View from the Garage

March 17, 2008

Coffee Table

Filed under: Woodworking — thefusionguy @ 11:00 pm

When Owen moved into his new work/live loft in the SOMA district of San Francisco, it seemed a little bare, and I promised to make a coffee table for him. We saw one in a furniture store, but after thinking about the design a little, I thought to make one similar to one I made for our home in 1978. The design is rather simple and very sturdy. But our old table had the leg thickness tapering larger toward the top, and I thought, after living with it for a while, that it should go the other way, tapering larger toward the bottom to give a feeling of solidity and balance.

So here’s photos of the new one and the old one:

finishedinlr.jpg

old-table

The table is made from an 8/4 poplar board I got in 1982 from an old friend, Steve Johnson, who taught me a lot about woodworking. I’d originally thought to use the board for flooring in the upstairs bedroom, thinking that its softness would lend a nice glow to the room. But good sense prevailed and I used red oak for that. So the board has been sitting in my garage ever since. I’d never planed it so I had no idea what it would look like under the rough-sawn exterior. But in fact the board was quite beautiful, with many small eye-knots and streaks of chocolate.

topfinished.jpg

Original board: board.jpg

First I bandsawed the legs roughly to their tapered shape and glued them up. Then I flattened the legs with a small handplane. Same thing with the top, except that it isn’t tapered and I used a jointing plane.

endglueup.jpg smoothingends.jpg topflattening.jpg

Then it’s time to cut the dovetails. First the cutting lines are marked out with a pencil and then cut along the lines with my new Japanese hand saw. This saw is wonderful. The teeth have almost no set, so once you get it going it steers itself. Of course, that means a lot of attention at the start but just muscle after that. Sometimes the best tools are cheap! Then the waste is chopped out using a chisel and mallet.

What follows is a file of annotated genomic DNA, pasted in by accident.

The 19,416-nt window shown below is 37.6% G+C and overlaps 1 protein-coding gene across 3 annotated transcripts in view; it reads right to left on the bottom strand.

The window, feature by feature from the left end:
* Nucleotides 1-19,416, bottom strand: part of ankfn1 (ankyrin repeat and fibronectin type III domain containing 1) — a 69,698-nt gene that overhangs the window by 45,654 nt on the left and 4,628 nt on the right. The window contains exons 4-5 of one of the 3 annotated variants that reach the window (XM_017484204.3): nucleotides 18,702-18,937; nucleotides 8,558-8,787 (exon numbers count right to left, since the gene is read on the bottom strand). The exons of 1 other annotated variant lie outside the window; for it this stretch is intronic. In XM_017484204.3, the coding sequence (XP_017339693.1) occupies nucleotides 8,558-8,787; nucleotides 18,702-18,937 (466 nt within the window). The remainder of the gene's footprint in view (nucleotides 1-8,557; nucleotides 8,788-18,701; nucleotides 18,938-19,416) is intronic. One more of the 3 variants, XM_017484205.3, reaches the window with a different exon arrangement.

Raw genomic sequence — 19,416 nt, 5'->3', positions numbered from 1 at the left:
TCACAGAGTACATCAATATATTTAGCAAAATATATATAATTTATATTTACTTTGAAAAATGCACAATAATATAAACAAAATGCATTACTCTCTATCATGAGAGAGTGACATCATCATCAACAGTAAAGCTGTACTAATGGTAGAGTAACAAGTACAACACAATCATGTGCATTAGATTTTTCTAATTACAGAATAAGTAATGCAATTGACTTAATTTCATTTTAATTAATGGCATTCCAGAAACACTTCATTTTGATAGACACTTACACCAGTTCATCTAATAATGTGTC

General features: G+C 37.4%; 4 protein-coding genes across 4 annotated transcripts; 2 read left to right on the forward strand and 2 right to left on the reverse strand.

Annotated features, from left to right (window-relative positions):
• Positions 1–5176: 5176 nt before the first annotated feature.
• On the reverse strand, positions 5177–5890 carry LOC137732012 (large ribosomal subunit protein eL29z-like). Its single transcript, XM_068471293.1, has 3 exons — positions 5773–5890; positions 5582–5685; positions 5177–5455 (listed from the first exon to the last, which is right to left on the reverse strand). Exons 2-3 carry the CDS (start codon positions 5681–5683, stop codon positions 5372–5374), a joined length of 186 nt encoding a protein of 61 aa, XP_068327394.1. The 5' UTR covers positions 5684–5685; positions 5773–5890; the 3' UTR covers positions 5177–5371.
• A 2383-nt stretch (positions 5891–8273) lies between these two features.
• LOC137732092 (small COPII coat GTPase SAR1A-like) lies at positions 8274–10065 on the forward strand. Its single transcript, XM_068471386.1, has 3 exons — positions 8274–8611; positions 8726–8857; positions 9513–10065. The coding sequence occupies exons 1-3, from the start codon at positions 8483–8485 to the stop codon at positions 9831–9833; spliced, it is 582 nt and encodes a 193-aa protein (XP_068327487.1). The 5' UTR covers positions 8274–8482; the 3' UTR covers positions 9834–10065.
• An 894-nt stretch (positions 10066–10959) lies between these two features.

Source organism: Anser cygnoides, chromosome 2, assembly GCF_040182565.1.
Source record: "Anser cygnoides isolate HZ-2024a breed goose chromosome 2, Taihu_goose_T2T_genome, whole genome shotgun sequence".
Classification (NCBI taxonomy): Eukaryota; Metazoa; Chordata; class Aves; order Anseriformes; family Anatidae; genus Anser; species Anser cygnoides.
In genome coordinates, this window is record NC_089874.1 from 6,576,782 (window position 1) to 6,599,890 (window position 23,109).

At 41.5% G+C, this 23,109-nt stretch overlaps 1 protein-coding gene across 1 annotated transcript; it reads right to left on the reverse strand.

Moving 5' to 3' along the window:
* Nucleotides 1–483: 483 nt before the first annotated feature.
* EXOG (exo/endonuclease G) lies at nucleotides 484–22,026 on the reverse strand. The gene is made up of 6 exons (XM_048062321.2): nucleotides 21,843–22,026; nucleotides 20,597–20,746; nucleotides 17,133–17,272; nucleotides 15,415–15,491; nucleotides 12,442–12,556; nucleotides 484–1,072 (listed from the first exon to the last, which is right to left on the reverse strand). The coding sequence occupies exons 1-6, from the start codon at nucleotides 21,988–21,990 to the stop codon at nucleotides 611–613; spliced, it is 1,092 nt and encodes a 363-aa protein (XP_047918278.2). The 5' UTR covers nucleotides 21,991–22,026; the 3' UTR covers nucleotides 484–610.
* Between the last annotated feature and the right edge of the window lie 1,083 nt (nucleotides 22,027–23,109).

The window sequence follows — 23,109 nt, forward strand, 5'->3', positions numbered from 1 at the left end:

sawing.jpg cuttingend.jpg choppingtails.jpg

The fully cut dovetails on the legs, top, and their assembly are shown here:
finishedend.jpg preassembly.jpg dovetailcu.jpg

The glue-up is always a time of stress. All the surfaces of the dovetails have to seat exactly, and the joint can’t be pre-assembled to test the fit because it is too difficult to get it apart. I used Titebond III glue due to its long setup time and that worked well. It did leave the faintest reddish stain along the joint lines, though, and I don’t think the original Titebond does that. However, the original has a setup time of around 5 minutes, so the glue-up process has to be flawless to get it done in that time.
fullyassembled.jpg fullassemonbench.jpg

Finishing is not too difficult, although I tried a new product this time. The tung oil on the original didn’t last that well, so after planing the dovetails to fit and rounding the edges for the comfort of the users, I sanded to 320 grit and then applied two coats of Zinnsler shellac sealer. I sanded lightly with 400 grit and then applied three very thin coats of Minwax wipe-on satin polyurethane, sanding between coats with first 600 grit and then 1200 grit before the last coat. Then a thin coat of Renaissance Wax and I’m done. The last photo is how it looks in Owen’s apartment.

inlrprofile.jpg legprofile.jpg

inowenslr.jpg

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1 Comment »

  1. I recognize that table! It looks even better with a certain puzzle cube on it. 🙂

    Owen

    Comment by Owen — March 18, 2008 @ 11:42 am


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